I should point out there's more to the park than gawking at geology. A recent Associated Press story about the area goes on about the recreation options here. Beyond the obvious hiking, boating, and fishing options, apparently there's even a 9 hole golf course somewhere in the state park. It seems like a long way to go just to play golf, if you ask me. But then, crossing the street is a long way to go just to play golf, as far as I'm concerned. The park also has mini-golf (aka fun golf), paddle boats, and even a concession selling water balloons at $2 per bucket, so you can have a water balloon fight without the hassle of filling water balloons first. That actually sounds cool.
A few photos of Contact II, the red-orange abstract sculpture in the southeast corner of Jamison Square, due south of Rico Pasado. Public art in Portland is usually funded by the city, and commissions tend to go to regional Northwest artists. Contact II is different; Alexander Liberman, its creator, was "a Russian-American magazine editor, publisher, painter, photographer, and sculptor.", with long stints as art director for Vogue and editorial director for Condé Nast. Voguepedia (which exists) has an interesting bio of him. When he passed away in 1999, obituaries ran in papers around the globe, including the New York Times, the Los Angeles Times, The Guardian, and The Independent, as well as in various trade publications.
As you might imagine, the city didn't commission or buy this one. Rather, it was donated by the late Ed Cauduro, a prominent local art collector, in memory of his parents. In general I prefer the publicly funded route, rather than relying on the whims of rich collectors, but indulging the occasional rich collector does seem to add a little variety that we wouldn't have otherwise. Unfortunately, by 2007 Contact II was visibly suffering from weathering and vandalism and was temporarily removed for restoration. It hasn't required similar attention since then, as far as I know, so the restoration work seems to have been a success so far.
If you search for other Liberman sculptures around the net, you'll quickly realize this is an extremely tiny sculpture by his usual standards. A few more typical examples of his work include Argo at the Milwaukee Art Museum; Gate of Hope at the University of Hawaii - Manoa; and The Way, in Laumeier Sculpture Park in St. Louis. The Way is built from recycled oil tanks, measures 65' high by 102' wide by 100' deep, and weighs around 55 tons. Our puny example of his work could probably fit inside one of those oil drums, but it still bears a family resemblance to its huge siblings, with cylindrical forms and bright cadmium red tones. Ours is nice, I guess, but I'd really rather have one of the huge ones.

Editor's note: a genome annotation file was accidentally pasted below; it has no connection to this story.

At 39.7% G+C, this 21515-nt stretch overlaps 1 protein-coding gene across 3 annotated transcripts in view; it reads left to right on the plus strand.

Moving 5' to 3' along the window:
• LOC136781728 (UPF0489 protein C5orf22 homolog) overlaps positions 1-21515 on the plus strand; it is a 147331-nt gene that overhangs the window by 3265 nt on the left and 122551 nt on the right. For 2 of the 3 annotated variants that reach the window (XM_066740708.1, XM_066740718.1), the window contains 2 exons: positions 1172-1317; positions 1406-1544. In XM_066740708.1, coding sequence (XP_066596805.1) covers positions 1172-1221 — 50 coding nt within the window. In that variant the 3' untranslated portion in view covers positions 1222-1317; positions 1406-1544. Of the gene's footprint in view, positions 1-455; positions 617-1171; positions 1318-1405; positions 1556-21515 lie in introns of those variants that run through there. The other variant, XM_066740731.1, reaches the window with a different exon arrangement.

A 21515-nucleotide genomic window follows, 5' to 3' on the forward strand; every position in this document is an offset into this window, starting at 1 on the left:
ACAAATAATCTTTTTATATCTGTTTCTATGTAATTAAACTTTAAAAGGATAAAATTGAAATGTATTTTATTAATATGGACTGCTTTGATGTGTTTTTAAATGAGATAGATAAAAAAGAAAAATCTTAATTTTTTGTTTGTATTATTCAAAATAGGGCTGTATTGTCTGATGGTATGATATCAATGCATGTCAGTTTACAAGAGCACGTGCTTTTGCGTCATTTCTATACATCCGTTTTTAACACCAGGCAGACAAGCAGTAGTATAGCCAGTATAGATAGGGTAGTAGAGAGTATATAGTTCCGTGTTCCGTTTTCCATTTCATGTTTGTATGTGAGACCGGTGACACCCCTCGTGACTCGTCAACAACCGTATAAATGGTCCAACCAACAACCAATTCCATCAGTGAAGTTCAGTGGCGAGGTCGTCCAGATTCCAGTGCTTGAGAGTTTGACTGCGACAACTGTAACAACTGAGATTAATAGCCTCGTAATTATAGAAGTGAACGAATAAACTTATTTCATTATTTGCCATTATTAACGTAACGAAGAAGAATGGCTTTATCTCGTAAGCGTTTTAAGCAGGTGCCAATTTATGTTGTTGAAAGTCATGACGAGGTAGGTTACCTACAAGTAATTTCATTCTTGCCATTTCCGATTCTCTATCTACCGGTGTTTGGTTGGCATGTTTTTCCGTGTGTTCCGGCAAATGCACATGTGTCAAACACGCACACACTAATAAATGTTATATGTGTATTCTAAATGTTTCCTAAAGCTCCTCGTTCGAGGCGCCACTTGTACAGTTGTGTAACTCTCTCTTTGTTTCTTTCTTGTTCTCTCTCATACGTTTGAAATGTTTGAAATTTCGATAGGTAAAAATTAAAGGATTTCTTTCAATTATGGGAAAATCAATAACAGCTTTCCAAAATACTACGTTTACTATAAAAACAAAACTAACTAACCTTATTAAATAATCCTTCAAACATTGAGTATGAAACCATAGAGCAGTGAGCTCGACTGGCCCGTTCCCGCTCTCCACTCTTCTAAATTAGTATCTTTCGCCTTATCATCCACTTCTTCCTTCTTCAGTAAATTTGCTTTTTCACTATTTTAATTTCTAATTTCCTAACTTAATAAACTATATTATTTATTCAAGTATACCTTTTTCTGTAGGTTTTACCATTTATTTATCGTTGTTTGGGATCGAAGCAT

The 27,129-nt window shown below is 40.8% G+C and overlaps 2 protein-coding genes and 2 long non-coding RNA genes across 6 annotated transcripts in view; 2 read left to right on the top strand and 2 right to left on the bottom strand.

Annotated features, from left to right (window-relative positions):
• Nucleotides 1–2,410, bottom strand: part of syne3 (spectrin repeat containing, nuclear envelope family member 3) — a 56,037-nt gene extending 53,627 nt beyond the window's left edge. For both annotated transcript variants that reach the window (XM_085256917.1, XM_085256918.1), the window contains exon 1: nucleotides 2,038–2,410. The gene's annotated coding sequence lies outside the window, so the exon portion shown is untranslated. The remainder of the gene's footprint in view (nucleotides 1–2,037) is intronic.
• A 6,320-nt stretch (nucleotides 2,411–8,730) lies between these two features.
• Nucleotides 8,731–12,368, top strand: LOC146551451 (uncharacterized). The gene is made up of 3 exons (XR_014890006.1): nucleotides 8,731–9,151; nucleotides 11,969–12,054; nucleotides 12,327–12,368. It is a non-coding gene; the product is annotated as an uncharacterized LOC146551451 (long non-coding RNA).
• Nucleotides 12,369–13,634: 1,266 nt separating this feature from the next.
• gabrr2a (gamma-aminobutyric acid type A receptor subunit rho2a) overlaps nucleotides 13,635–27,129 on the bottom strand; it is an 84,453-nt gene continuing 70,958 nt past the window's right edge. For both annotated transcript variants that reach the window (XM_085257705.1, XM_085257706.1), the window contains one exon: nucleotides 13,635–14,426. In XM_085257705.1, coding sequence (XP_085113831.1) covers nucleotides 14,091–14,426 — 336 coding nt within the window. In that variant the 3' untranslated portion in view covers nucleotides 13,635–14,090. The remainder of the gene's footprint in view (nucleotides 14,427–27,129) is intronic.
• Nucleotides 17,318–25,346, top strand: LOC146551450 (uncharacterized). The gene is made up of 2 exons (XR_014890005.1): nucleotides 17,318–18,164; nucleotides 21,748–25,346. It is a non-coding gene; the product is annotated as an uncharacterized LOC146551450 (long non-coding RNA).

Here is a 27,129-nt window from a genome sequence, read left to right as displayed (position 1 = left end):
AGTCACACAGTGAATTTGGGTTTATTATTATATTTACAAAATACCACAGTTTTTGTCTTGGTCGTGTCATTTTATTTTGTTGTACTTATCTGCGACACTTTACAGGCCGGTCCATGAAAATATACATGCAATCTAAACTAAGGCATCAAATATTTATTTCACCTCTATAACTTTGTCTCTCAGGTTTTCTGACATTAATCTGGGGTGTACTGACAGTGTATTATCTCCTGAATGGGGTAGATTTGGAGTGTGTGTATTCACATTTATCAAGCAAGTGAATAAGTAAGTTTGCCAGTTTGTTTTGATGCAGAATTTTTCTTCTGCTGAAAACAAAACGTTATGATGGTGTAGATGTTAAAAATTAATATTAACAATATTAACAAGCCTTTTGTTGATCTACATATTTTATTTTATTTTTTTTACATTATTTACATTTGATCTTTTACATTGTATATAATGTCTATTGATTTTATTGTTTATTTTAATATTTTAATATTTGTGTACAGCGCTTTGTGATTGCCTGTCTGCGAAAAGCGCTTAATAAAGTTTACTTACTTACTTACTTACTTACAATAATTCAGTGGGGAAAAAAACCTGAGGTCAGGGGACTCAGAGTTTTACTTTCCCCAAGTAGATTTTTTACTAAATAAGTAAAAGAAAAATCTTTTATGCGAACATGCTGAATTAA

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Here are a few photos of Cleveland's current Innerbelt Bridge, which carries Interstate 90 over the Cuyahoga River. Oddly enough this isn't the first I-90 bridge that's appeared on this humble blog; a post just a few days ago covered the Vantage Bridge over the Columbia River. Same Interstate 90, just 2,268 miles to the west.
The Innerbelt Bridge only dates to the 1959, but it's currently being replaced. It was well overdue for repairs when the Interstate 35W bridge in Minneaapolis collapsed in 2007, and it turned out that the Innerbelt Bridge was of a similar design. So local officials decided they'd rather just replace the bridge instead of trying to patch up a bridge with basic design flaws.
The replacement project is proceeding rather quickly, it seems; the westbound span of the replacement bridge topped out just last week. The photos in this post were taken in March 2012 (from the Lorain-Carnegie Bridge just downstream) and at the time there were just a few concrete supports in place, so everything else was built between then and now. I can't help but compare this to our recent ill-fated attempt at building a new Interstate 5 bridge here in Portland. It seems entirely possible to me that Cleveland is simply better at building things than we are.
The current bridge replaced the earlier Central Viaduct (1888), which included a swing span over the river until 1912. The swing span was the site of a streetcar disaster in 1895. Under normal circumstances, a safety switch was supposed to prevent streetcars from traveling over the bridge while the span was open. But somehow this switch failed, and a streetcar plummeted off the open bridge into the river on a dark, foggy night, killing nearly everyone on board. The Central Viaduct was closed in 1941 and scrapped for the war effort during World War II.